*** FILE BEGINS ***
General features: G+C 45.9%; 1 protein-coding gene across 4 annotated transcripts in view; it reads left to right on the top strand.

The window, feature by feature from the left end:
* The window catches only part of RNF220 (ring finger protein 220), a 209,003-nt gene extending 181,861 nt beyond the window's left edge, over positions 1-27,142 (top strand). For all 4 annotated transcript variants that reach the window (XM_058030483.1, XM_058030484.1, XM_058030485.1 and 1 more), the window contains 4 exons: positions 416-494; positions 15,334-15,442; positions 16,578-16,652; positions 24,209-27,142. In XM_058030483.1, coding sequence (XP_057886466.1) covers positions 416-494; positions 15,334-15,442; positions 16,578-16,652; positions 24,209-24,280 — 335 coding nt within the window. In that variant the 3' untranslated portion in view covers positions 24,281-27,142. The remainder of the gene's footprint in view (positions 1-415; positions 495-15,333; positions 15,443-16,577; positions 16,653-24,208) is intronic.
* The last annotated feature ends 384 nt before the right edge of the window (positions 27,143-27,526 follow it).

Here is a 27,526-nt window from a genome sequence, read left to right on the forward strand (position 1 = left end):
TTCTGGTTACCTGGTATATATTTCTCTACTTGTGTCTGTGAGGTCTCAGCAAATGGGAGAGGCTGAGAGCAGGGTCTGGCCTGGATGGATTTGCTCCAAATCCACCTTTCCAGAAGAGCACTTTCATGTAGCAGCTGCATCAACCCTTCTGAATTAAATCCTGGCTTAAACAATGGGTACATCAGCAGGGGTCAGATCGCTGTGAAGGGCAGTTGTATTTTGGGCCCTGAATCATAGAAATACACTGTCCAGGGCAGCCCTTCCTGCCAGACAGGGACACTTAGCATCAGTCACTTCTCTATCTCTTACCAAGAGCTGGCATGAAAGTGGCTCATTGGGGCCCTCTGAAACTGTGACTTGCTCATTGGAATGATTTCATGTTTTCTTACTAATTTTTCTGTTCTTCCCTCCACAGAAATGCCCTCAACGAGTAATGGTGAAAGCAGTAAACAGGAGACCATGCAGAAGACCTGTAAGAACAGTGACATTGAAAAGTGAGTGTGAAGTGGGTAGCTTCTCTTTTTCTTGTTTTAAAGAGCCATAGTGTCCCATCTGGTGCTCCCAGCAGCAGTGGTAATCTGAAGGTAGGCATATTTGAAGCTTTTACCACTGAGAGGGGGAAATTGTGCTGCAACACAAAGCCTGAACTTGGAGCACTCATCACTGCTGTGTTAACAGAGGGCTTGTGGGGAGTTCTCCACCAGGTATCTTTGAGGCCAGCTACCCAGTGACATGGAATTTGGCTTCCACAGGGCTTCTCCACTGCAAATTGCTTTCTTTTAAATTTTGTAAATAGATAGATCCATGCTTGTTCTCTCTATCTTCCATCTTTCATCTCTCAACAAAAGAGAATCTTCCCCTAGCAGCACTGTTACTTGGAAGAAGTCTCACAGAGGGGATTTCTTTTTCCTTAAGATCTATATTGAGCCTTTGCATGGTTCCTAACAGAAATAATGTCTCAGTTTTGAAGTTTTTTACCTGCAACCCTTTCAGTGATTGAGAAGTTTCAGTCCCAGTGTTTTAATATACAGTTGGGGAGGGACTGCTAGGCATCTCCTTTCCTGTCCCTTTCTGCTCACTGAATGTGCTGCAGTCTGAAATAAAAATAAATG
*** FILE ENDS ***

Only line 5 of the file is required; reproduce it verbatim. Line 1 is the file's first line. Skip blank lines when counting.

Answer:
Here is a 27,526-nt window from a genome sequence, read left to right on the forward strand (position 1 = left end):